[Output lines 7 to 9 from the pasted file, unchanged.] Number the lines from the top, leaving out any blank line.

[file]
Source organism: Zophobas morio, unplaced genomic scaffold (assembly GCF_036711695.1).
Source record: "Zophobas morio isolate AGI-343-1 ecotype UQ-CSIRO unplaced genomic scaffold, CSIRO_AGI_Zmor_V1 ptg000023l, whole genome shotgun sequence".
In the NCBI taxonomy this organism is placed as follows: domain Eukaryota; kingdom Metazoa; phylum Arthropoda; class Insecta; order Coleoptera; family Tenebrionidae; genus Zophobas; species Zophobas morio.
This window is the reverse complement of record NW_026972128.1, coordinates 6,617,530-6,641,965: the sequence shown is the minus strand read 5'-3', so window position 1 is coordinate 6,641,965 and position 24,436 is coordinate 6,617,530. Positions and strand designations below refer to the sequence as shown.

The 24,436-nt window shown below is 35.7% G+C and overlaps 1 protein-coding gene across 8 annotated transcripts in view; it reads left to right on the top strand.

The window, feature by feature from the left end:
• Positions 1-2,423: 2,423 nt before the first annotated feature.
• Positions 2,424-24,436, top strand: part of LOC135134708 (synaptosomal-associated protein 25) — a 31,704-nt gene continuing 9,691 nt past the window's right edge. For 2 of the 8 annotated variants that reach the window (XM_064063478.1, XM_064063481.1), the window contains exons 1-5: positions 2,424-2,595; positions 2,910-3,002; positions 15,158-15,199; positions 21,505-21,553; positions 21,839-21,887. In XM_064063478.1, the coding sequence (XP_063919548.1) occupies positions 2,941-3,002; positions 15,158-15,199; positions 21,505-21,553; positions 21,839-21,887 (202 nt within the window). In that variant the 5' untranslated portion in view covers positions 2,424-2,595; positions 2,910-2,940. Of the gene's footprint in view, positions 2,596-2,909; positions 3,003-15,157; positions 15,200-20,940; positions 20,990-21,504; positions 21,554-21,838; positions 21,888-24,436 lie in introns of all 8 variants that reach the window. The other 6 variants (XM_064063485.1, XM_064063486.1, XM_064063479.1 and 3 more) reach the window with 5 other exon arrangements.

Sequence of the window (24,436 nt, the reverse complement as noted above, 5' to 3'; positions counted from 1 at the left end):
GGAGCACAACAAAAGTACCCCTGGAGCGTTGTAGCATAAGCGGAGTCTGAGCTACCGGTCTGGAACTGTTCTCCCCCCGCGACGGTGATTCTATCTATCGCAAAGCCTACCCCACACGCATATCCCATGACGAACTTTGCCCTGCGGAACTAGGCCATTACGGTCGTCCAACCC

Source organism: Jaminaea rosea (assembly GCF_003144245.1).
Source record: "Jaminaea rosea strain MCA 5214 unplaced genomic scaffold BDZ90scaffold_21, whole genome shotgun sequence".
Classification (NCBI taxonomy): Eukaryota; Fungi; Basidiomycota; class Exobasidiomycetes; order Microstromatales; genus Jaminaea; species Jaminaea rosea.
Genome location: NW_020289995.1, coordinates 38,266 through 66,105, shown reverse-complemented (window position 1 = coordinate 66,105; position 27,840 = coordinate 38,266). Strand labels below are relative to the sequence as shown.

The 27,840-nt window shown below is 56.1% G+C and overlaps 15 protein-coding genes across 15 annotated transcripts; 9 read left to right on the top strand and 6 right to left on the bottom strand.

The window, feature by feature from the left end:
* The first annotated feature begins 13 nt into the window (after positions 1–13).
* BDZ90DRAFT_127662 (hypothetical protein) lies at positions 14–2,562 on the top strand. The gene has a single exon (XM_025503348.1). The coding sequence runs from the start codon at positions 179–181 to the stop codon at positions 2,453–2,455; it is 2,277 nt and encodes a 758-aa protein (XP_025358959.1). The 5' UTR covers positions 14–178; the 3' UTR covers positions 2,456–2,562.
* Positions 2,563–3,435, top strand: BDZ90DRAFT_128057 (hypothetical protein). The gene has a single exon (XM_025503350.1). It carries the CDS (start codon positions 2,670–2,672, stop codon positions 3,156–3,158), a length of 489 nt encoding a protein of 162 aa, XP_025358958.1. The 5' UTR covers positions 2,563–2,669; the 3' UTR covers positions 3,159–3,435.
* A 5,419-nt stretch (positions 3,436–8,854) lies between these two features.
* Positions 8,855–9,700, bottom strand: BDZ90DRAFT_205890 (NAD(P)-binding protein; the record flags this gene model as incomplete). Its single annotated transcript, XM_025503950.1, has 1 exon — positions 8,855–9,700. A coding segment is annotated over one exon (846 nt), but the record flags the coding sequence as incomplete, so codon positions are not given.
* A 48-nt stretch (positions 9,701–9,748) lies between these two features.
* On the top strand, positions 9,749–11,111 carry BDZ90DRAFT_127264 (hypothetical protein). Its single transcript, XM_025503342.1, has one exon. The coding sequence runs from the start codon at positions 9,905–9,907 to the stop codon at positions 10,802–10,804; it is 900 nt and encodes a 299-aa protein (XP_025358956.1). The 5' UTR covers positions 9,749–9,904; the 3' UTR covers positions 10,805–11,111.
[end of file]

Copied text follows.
• Positions 1-2,423: 2,423 nt before the first annotated feature.
• Positions 2,424-24,436, top strand: part of LOC135134708 (synaptosomal-associated protein 25) — a 31,704-nt gene continuing 9,691 nt past the window's right edge. For 2 of the 8 annotated variants that reach the window (XM_064063478.1, XM_064063481.1), the window contains exons 1-5: positions 2,424-2,595; positions 2,910-3,002; positions 15,158-15,199; positions 21,505-21,553; positions 21,839-21,887. In XM_064063478.1, the coding sequence (XP_063919548.1) occupies positions 2,941-3,002; positions 15,158-15,199; positions 21,505-21,553; positions 21,839-21,887 (202 nt within the window). In that variant the 5' untranslated portion in view covers positions 2,424-2,595; positions 2,910-2,940. Of the gene's footprint in view, positions 2,596-2,909; positions 3,003-15,157; positions 15,200-20,940; positions 20,990-21,504; positions 21,554-21,838; positions 21,888-24,436 lie in introns of all 8 variants that reach the window. The other 6 variants (XM_064063485.1, XM_064063486.1, XM_064063479.1 and 3 more) reach the window with 5 other exon arrangements.

Sequence of the window (24,436 nt, the reverse complement as noted above, 5' to 3'; positions counted from 1 at the left end):